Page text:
The National Institute for Health and Clinical Excellence has published final guidance recommending the use of Bayer’s anti-blood clotting drug Xarelto (rivaroxaban) on the National Health Service.

Specifically, the NHS will be reimbursed for the drug when it is used by doctors to prevent venous thromboembolism in adults who have undergone a “planned” total hip replacement or total knee replacement.

According to NICE, deep vein thrombosis occurs in over 20% of surgical patients and over 40% of patients undergoing major orthopaedic surgery. DVT can lead to venous thromboembolism – when the clot becomes dislodged and enters the blood stream – which can be fatal if the clot gets stuck in the lungs.

Xarelto, which was developed by Bayer and US drug group Johnson & Johnson, has been designed to prevent the formation of DVT in the first place through the inhibition of Factor Xa, an enzyme essential for the formation of blood clots.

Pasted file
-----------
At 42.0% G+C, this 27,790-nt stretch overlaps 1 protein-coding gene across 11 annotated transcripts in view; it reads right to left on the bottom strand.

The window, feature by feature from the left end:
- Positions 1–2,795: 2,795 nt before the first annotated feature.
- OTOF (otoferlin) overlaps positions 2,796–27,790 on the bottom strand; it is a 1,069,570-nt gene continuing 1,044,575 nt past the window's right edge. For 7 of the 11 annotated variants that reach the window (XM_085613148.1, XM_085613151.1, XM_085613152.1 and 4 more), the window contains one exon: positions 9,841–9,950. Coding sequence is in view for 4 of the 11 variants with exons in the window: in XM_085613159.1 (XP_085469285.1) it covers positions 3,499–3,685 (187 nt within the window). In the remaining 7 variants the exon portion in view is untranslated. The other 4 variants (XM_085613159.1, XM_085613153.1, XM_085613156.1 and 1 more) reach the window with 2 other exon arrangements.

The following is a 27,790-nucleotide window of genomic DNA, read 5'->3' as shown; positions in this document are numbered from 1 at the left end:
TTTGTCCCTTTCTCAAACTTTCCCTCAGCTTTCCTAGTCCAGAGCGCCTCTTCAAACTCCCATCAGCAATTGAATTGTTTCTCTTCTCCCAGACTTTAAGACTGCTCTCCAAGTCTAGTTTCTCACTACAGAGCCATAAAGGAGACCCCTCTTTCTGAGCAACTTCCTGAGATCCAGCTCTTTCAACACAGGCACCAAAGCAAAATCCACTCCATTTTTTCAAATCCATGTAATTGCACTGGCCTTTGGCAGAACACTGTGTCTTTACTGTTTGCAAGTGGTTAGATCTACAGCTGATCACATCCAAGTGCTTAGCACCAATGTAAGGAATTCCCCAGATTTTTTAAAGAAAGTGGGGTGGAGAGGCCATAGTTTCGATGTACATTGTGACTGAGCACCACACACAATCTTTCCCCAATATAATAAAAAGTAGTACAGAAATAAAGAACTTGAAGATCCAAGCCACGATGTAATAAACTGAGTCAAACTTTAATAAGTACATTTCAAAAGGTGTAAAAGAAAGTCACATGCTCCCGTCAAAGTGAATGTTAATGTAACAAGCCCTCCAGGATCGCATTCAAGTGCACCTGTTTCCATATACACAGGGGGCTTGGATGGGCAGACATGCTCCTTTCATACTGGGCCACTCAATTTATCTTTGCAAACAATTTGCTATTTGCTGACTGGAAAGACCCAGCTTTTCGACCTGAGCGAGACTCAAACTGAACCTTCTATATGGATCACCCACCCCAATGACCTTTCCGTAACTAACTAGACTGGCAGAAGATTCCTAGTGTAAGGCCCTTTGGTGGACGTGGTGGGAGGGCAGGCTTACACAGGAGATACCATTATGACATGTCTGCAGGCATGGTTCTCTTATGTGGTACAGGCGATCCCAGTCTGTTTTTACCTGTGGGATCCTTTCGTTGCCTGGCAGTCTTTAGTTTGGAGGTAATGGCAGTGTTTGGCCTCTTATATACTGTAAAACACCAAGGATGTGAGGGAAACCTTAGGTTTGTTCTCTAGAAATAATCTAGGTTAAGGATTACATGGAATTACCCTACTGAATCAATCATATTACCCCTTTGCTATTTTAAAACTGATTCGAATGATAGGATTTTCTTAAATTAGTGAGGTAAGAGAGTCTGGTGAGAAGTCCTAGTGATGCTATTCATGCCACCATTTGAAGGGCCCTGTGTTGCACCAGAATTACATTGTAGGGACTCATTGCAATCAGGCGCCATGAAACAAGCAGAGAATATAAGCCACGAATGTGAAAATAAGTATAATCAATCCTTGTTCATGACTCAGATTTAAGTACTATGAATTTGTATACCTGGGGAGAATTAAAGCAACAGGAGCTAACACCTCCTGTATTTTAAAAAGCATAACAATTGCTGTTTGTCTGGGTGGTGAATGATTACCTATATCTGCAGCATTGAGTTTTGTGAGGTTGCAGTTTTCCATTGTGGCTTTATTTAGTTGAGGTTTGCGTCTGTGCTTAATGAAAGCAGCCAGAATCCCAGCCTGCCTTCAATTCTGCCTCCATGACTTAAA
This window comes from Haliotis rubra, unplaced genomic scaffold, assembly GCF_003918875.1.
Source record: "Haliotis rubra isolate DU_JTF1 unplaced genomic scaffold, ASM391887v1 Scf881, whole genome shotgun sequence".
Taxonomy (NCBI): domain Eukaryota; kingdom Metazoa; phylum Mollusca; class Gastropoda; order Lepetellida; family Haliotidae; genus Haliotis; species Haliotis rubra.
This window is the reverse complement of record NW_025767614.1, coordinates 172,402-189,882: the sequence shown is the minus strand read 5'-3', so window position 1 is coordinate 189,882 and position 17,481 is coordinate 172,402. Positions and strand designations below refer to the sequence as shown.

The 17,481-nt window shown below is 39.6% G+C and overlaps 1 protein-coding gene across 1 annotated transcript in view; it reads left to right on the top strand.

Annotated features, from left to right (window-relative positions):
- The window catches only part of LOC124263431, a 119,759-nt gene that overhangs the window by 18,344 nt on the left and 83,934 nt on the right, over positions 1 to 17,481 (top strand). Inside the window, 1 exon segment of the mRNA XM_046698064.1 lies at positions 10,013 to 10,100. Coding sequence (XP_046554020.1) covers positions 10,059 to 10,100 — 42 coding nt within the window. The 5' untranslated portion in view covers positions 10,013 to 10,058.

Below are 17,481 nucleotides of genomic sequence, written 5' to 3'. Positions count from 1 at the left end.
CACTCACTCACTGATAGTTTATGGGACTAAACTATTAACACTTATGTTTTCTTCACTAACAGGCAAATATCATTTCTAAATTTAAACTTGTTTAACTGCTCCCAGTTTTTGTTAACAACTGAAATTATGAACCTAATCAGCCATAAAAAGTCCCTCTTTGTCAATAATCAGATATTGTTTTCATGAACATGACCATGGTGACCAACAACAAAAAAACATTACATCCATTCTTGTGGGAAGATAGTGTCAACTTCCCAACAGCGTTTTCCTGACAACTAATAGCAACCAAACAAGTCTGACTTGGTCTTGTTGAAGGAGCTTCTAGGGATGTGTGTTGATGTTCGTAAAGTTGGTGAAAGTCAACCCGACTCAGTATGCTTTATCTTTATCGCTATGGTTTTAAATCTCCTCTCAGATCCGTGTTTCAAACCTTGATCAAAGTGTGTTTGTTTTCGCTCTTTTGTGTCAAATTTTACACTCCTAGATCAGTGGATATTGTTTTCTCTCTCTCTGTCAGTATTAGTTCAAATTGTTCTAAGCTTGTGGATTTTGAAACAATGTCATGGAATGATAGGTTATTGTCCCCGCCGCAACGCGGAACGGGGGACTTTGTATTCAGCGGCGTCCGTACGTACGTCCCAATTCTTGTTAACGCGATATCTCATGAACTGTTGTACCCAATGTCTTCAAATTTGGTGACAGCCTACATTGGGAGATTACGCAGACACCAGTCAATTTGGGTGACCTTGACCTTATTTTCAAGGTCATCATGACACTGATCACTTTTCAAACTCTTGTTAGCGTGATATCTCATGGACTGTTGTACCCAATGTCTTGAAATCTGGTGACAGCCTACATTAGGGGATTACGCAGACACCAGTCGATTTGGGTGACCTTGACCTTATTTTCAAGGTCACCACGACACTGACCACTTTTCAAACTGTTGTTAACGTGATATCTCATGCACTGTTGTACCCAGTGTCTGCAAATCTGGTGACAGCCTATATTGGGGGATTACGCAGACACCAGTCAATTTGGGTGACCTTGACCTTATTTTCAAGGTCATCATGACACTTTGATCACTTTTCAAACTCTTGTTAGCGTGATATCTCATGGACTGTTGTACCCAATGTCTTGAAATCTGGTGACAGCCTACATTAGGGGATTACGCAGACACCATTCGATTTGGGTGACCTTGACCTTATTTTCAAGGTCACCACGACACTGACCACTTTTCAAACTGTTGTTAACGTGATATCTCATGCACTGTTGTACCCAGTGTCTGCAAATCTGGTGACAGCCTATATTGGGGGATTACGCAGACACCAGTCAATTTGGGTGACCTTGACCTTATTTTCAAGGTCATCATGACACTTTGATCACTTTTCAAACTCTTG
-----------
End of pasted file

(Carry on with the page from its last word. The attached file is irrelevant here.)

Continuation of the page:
The Institute’s evaluation of Xarelto has concluded that giving the drug to patients shortly after surgery to prevent DVT is a cost-effective use of NHS resources, which is great news for Bayer as it has pinned high hopes on the blood thinner, forecasting total sales of around 2 billion euros a year from all its indications.